As the Cleveland Cavaliers were fighting for their playoff lives, there were and still are all sorts of theories about why they find themselves sitting and Orlando advancing and what it all means. They range from the sublime to the ridiculous, as expected. But for the truly bizarre, it would be hard to beat the column by the New York Post's Marc Berman, a hack writer with enough pseudo New York arrogance to make his employer's proud.
In Berman's world, the Cavs loss to the Magic all but puts LeBron James in New York. The theory is that once James surveys the wreckage of a season shortened before its time, he'll understand that he was let down by a poor supporting cast that can't improve and turn his sights toward the Knicks and a supporting cast that can only improve with James in the lineup.
Apparently, the difference between the Knicks remaining the dregs of the NBA and being competitive in the NBA's eastern conference is James. Berman writes it as if it is a revelation. Put James on any team and they suddenly become competitive in the eastern conference. Like the E Street Band, James demonstrates night after night after night after night that he's the league's best player. Since he was 10 years old, James has made every team he's been on better.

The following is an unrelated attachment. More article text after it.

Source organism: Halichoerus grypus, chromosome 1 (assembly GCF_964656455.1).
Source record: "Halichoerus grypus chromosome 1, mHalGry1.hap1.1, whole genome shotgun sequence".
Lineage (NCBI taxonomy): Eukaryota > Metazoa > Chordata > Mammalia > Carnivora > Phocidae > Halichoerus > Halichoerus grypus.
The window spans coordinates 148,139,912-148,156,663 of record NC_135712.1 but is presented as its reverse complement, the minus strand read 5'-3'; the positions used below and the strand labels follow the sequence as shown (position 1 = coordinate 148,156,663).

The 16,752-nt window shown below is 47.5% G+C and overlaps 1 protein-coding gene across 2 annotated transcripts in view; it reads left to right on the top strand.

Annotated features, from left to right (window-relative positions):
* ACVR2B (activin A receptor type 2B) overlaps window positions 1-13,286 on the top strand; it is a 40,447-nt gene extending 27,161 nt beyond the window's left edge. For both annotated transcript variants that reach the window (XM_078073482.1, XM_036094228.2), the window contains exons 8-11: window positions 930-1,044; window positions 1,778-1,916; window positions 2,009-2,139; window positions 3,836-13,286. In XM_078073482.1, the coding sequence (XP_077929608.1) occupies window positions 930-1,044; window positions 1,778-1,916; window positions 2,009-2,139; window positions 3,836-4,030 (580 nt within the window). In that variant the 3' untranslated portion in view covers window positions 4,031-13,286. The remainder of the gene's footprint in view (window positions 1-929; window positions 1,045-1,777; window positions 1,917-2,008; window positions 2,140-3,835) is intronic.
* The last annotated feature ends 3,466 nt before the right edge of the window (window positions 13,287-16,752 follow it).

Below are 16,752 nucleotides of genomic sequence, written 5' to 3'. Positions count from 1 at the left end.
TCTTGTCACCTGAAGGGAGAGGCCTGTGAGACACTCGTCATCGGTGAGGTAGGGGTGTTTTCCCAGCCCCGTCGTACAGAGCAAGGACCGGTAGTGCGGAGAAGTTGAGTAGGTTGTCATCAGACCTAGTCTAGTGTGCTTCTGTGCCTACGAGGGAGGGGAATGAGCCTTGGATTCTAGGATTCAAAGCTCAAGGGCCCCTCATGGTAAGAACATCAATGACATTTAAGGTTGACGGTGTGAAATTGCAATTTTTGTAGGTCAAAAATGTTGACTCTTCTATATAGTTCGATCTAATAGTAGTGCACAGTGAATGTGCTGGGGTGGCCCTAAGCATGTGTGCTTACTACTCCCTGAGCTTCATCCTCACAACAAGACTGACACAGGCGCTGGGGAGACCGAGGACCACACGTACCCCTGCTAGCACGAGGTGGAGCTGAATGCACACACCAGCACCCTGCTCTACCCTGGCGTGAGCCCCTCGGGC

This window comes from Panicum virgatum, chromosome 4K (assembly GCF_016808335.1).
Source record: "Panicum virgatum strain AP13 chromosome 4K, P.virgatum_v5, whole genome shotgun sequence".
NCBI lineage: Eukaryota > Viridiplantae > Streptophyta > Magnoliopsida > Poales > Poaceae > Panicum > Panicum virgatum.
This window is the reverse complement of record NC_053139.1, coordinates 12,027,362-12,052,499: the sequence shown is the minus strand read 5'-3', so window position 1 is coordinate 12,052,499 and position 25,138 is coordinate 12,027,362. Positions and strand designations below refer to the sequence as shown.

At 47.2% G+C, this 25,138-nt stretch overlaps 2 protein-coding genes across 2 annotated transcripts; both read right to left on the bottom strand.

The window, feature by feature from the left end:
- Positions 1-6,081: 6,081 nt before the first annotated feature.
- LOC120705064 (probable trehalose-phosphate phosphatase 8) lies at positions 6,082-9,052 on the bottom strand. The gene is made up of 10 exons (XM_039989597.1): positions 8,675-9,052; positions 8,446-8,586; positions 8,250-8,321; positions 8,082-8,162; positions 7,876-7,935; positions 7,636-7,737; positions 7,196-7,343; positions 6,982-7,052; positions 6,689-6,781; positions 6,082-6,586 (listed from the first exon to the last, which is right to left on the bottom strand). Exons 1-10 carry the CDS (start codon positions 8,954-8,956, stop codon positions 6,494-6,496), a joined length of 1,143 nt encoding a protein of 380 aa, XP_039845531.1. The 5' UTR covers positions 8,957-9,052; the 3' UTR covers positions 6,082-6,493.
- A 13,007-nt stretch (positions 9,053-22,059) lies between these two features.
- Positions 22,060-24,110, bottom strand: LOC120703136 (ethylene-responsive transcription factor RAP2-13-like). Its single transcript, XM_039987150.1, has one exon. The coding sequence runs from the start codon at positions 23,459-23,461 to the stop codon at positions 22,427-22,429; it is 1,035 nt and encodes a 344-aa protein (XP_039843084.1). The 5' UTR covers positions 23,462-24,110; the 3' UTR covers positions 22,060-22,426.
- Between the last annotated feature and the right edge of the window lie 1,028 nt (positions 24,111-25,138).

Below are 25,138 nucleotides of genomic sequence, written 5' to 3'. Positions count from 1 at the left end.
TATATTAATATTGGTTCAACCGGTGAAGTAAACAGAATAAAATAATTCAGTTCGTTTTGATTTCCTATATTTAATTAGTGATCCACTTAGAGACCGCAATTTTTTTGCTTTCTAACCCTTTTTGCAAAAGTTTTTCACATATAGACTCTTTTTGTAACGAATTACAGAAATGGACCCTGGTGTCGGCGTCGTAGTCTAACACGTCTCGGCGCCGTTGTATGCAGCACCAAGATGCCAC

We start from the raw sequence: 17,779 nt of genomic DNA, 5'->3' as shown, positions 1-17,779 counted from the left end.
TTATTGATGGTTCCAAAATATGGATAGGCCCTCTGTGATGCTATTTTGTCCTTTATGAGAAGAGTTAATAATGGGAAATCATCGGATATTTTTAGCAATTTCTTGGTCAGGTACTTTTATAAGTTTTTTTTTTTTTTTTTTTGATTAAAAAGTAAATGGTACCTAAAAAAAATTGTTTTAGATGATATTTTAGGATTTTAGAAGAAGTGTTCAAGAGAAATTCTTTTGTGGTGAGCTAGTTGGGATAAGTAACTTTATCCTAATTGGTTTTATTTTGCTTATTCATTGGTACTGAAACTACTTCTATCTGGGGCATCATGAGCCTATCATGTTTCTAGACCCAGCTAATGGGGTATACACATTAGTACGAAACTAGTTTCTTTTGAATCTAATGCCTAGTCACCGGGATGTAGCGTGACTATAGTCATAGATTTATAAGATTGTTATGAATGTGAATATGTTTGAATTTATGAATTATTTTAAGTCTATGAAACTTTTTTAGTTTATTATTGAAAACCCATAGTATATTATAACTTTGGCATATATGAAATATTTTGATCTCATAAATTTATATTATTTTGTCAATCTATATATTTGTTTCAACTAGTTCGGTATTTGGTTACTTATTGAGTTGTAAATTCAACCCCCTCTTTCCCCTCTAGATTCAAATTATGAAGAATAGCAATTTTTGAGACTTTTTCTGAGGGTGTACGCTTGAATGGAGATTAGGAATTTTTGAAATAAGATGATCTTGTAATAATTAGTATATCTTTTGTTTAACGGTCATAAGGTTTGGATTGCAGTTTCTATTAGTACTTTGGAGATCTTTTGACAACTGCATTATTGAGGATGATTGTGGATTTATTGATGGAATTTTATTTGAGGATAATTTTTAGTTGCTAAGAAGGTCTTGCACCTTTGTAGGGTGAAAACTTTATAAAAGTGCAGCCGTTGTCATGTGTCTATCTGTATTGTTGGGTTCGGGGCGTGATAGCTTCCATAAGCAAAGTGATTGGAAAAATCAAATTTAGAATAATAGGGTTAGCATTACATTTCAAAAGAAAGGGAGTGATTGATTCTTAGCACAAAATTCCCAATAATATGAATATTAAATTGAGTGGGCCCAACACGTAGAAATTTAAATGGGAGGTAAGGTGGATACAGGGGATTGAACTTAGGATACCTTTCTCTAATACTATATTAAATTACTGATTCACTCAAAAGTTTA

Berman finishes it off by saying that the Cleveland/Orlando series and the Cavs' shortcomings that are being exposed is exactly the reason James would come to New York in 2010. What Berman doesn't answer, because he can't, is why James would want to put his fate in the hands of a moribund franchise run by fools. Cavs general manager Danny Ferry has proven to be an adept general manager. There are far more reasons to believe that Ferry can continue to effectively tinker with the Cavs roster until he gets it perfect than there are to believe that the Knicks could do likewise.
The NBA playoffs prove that while it may not take 12 guys to win the championship, it takes more than 5. The Knicks may have a player or two who would be useful in Cleveland, they don't have a roster full. If they did they'd already be competitive. They aren't. That's another way of saying that on a straight line basis, the Cavs current roster with James beats the Knicks current roster with James, night after night after night after night.